Transmission of Vibrio cholerae Is Antagonized by Lytic Phage and Entry into the Aquatic Environment

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Transmission of Vibrio cholerae Is Antagonized by Lytic Phage and Entry into the Aquatic Environment

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Title: Transmission of Vibrio cholerae Is Antagonized by Lytic Phage and Entry into the Aquatic Environment
Author: Chowdhury, Ashrafuzzaman; Flynn, James; Schild, Stefan; Shao, Yue; Qadri, Firdausi; Camilli, Andrew; Nelson, Eric J.; Bourassa, Lori; Larocque, Regina Celes; Calderwood, Stephen Beaven

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Citation: Nelson, Eric J., Ashrafuzzaman Chowdhury, James Flynn, Stefan Schild, Lori Bourassa, Yue Shao, Regina C. LaRocque, Stephen B. Calderwood, Firdausi Qadri, and Andrew Camilli. 2008. Transmission of Vibrio cholerae is antagonized by lytic phage and entry into the aquatic environment. PLoS Pathogens 4(10): e1000187.
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Abstract: Cholera outbreaks are proposed to propagate in explosive cycles powered by hyperinfectious Vibrio cholerae and quenched by lytic vibriophage. However, studies to elucidate how these factors affect transmission are lacking because the field experiments are almost intractable. One reason for this is that V. cholerae loses the ability to culture upon transfer to pond water. This phenotype is called the active but non-culturable state (ABNC; an alternative term is viable but non-culturable) because these cells maintain the capacity for metabolic activity. ABNC bacteria may serve as the environmental reservoir for outbreaks but rigorous animal studies to test this hypothesis have not been conducted. In this project, we wanted to determine the relevance of ABNC cells to transmission as well as the impact lytic phage have on V. cholerae as the bacteria enter the ABNC state. Rice-water stool that naturally harbored lytic phage or in vitro derived V. cholerae were incubated in a pond microcosm, and the culturability, infectious dose, and transcriptome were assayed over 24 h. The data show that the major contributors to infection are culturable V. cholerae and not ABNC cells. Phage did not affect colonization immediately after shedding from the patients because the phage titer was too low. However, V. cholerae failed to colonize the small intestine after 24 h of incubation in pond water—the point when the phage and ABNC cell titers were highest. The transcriptional analysis traced the transformation into the non-infectious ABNC state and supports models for the adaptation to nutrient poor aquatic environments. Phage had an undetectable impact on this adaptation. Taken together, the rise of ABNC cells and lytic phage blocked transmission. Thus, there is a fitness advantage if V. cholerae can make a rapid transfer to the next host before these negative selective pressures compound in the aquatic environment.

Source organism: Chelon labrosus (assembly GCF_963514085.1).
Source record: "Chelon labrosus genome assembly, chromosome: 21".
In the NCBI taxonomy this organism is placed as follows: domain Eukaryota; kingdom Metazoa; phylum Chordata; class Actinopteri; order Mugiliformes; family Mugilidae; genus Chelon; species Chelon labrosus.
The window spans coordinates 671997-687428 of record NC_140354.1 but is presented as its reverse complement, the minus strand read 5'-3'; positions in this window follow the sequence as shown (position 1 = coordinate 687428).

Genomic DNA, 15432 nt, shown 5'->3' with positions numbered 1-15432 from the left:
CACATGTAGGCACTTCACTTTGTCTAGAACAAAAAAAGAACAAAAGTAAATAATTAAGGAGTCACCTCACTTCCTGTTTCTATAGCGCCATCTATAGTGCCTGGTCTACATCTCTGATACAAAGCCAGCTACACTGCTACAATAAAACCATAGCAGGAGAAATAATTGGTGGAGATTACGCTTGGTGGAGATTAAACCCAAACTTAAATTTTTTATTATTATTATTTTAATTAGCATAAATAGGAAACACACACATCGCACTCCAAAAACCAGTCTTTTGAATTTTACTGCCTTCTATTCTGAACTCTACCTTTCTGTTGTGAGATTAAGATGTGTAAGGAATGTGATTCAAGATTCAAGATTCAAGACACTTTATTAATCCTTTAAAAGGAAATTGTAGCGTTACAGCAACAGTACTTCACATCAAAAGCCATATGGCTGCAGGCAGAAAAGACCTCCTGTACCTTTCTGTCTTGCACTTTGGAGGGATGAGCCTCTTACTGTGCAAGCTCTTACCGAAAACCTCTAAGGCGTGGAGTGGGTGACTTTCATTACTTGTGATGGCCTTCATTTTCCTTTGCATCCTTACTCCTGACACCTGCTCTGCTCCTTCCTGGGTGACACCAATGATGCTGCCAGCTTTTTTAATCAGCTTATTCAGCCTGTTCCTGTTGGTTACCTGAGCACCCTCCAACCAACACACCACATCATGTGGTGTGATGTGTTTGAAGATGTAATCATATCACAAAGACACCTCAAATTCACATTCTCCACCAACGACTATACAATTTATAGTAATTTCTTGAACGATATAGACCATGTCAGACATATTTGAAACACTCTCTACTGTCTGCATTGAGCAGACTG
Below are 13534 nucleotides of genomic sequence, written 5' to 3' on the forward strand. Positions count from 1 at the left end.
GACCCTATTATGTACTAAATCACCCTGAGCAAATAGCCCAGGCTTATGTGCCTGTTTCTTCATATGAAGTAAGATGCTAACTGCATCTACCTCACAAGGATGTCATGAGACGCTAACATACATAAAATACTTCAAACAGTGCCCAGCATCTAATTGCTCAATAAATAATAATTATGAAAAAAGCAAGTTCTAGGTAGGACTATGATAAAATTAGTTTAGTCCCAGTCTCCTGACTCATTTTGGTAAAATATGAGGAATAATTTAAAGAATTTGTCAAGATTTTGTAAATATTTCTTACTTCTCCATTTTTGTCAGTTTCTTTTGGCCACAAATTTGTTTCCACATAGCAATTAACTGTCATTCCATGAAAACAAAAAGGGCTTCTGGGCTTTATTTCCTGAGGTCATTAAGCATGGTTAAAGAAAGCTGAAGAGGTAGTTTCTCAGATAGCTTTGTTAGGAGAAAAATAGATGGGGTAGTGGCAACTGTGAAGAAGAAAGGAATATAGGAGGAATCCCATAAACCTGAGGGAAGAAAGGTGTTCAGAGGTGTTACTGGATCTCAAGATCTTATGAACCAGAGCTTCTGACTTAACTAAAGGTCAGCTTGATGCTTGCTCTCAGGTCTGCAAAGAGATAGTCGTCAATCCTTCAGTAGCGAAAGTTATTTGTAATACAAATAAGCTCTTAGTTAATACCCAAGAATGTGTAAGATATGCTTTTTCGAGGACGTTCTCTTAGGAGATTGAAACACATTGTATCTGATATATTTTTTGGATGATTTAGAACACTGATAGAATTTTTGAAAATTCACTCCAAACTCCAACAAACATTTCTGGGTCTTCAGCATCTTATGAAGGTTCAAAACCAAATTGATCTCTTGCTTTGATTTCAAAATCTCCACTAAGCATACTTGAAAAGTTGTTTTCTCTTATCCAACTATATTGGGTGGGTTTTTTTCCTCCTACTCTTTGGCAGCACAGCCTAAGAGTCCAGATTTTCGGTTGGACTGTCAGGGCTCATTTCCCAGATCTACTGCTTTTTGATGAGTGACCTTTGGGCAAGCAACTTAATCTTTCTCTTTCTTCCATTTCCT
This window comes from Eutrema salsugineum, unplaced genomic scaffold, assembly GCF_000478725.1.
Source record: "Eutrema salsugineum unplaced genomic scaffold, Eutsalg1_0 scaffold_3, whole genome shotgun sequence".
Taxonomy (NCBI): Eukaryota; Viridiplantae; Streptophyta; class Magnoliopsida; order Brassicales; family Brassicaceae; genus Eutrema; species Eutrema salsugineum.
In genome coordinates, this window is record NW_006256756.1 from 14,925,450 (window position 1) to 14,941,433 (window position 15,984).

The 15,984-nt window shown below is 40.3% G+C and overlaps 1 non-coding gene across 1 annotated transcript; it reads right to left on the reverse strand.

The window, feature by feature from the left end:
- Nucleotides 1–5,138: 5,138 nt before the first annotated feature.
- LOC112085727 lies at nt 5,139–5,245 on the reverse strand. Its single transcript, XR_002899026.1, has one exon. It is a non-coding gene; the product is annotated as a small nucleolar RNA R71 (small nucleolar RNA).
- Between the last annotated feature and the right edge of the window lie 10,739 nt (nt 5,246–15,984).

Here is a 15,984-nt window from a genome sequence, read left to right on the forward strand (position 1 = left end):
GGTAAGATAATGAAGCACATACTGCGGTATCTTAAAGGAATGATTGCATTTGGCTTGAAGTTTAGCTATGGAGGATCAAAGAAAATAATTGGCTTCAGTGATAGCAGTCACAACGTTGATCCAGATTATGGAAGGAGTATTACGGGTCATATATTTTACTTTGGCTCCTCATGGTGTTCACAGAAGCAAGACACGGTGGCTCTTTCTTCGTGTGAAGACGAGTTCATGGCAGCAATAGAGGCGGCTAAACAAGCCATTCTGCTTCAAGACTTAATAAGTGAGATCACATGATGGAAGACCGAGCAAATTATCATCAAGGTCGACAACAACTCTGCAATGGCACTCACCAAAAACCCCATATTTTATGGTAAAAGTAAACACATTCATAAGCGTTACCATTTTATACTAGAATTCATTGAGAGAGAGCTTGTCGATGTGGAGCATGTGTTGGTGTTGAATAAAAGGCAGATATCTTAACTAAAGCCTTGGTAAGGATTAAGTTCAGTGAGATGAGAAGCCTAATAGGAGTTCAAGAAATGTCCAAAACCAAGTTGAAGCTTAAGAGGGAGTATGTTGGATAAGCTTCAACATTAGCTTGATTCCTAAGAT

Published Version: doi:10.1371/journal.ppat.1000187
Other Sources: http://www.ncbi.nlm.nih.gov/pmc/articles/PMC2563029/pdf/
Terms of Use: This article is made available under the terms and conditions applicable to Other Posted Material, as set forth at http://nrs.harvard.edu/urn-3:HUL.InstRepos:dash.current.terms-of-use#LAA
Citable link to this page: http://nrs.harvard.edu/urn-3:HUL.InstRepos:10202476
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